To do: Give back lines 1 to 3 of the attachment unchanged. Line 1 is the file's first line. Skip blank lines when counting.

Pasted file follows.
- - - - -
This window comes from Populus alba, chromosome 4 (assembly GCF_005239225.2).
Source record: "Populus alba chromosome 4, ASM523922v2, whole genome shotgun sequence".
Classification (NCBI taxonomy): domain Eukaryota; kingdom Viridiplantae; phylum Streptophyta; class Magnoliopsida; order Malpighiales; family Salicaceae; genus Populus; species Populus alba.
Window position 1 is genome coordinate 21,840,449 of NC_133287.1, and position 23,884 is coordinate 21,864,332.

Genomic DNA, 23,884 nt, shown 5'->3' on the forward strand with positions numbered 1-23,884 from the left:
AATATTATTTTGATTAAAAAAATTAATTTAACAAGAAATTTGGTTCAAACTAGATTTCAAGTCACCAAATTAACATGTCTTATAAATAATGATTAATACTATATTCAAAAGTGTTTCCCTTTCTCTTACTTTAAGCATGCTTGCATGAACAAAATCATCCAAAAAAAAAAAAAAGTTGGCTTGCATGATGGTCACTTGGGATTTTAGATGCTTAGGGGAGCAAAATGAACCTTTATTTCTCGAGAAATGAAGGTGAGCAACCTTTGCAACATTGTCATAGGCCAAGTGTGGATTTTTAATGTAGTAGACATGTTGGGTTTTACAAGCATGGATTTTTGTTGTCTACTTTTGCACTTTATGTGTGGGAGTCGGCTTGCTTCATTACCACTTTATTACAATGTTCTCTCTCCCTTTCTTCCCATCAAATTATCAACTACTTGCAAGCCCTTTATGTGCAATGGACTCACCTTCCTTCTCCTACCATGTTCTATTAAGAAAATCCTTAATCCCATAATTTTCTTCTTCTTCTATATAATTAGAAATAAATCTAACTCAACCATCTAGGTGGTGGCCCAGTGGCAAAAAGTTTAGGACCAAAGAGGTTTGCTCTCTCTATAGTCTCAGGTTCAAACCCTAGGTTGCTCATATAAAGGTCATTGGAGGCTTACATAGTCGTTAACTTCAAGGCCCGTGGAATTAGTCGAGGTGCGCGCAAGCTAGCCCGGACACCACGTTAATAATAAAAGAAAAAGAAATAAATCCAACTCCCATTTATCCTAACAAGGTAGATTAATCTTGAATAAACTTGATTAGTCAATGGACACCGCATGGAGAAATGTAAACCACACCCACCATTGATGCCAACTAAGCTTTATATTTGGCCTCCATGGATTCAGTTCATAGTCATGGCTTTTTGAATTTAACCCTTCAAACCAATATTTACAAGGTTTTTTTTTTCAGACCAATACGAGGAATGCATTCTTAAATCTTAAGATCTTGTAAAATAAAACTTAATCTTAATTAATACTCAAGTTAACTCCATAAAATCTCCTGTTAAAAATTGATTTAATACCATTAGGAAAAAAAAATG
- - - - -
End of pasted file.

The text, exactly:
This window comes from Populus alba, chromosome 4 (assembly GCF_005239225.2).
Source record: "Populus alba chromosome 4, ASM523922v2, whole genome shotgun sequence".
Classification (NCBI taxonomy): domain Eukaryota; kingdom Viridiplantae; phylum Streptophyta; class Magnoliopsida; order Malpighiales; family Salicaceae; genus Populus; species Populus alba.